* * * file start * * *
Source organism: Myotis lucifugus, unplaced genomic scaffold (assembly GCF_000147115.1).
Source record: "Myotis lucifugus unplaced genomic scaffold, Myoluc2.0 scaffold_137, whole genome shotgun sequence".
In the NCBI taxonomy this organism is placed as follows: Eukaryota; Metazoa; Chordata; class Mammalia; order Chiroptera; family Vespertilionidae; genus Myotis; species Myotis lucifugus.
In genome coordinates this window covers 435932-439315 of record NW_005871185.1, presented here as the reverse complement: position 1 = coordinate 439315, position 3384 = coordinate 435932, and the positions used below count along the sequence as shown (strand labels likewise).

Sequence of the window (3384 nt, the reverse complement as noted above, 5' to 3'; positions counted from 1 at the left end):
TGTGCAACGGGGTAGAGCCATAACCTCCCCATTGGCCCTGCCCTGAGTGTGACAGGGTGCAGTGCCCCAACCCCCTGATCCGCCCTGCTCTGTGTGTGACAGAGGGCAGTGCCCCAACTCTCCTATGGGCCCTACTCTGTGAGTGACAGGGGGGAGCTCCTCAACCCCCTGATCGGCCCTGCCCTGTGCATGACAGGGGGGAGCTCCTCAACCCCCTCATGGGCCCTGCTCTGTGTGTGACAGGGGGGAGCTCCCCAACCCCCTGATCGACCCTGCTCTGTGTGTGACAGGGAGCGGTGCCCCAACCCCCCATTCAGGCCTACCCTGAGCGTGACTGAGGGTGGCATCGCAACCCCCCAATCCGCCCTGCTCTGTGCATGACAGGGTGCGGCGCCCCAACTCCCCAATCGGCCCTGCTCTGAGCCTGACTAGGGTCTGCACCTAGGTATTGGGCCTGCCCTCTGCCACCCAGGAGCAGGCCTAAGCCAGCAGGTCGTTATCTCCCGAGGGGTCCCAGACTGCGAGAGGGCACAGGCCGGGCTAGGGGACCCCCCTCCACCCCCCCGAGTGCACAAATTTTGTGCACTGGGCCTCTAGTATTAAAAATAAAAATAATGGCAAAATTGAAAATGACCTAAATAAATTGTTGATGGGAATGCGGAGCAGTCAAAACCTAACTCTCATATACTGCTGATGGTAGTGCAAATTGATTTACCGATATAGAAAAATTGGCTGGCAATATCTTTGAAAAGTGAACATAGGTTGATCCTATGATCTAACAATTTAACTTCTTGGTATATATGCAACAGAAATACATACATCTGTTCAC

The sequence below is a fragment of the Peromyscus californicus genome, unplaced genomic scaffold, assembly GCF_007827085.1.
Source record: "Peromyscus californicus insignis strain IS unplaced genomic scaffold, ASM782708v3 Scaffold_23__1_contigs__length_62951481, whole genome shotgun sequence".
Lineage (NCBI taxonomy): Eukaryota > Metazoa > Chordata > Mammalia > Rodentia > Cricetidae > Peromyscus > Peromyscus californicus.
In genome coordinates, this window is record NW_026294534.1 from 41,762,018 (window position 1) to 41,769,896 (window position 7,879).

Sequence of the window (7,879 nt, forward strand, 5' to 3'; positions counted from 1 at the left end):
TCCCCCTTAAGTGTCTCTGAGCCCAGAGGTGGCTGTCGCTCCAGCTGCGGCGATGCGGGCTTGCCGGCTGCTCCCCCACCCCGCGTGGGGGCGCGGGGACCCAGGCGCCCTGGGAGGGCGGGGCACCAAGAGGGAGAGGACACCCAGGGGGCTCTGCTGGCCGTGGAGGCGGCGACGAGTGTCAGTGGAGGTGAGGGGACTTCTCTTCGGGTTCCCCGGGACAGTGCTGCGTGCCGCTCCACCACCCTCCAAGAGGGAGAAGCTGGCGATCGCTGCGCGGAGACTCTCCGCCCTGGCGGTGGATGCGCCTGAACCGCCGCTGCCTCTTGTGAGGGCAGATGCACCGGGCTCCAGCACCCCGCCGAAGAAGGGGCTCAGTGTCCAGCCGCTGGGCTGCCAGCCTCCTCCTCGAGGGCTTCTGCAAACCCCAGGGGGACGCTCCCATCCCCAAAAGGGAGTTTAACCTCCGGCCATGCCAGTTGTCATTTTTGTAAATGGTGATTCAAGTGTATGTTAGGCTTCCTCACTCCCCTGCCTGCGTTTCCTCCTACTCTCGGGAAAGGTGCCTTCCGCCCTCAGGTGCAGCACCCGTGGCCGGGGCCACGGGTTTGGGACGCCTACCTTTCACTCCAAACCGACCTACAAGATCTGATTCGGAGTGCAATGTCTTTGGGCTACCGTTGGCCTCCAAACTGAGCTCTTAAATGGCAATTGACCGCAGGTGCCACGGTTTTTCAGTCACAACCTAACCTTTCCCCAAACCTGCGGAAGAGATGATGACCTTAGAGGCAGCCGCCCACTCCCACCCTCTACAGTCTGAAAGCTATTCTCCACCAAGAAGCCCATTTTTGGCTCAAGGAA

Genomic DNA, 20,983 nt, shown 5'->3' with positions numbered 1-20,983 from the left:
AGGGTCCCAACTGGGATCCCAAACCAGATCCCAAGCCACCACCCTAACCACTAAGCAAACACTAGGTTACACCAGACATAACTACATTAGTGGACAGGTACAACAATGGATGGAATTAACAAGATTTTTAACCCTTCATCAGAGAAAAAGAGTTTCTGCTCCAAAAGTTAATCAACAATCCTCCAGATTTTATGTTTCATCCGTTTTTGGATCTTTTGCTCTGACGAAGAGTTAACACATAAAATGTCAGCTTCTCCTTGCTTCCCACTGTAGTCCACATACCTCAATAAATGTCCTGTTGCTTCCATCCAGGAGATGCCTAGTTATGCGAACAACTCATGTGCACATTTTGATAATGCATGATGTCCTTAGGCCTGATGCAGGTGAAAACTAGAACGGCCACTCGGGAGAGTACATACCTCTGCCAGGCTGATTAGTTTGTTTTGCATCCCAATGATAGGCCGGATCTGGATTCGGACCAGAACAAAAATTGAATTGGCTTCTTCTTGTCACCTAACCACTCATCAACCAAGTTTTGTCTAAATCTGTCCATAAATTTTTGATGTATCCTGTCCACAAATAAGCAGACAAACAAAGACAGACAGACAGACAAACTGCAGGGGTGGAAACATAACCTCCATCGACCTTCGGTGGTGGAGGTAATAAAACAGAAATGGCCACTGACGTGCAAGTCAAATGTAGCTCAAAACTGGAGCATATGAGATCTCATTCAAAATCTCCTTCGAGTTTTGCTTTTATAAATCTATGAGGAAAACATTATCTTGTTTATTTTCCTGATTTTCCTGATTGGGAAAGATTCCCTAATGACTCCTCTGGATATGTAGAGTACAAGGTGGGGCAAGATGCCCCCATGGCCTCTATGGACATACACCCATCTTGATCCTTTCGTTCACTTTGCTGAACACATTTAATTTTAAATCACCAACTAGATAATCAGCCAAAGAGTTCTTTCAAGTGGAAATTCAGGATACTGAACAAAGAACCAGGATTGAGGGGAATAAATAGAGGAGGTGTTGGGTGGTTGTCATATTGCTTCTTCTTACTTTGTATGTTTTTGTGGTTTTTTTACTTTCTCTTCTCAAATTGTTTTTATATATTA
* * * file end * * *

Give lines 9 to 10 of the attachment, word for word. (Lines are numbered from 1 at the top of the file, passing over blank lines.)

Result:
Lineage (NCBI taxonomy): Eukaryota > Metazoa > Chordata > Mammalia > Rodentia > Cricetidae > Peromyscus > Peromyscus californicus.
In genome coordinates, this window is record NW_026294534.1 from 41,762,018 (window position 1) to 41,769,896 (window position 7,879).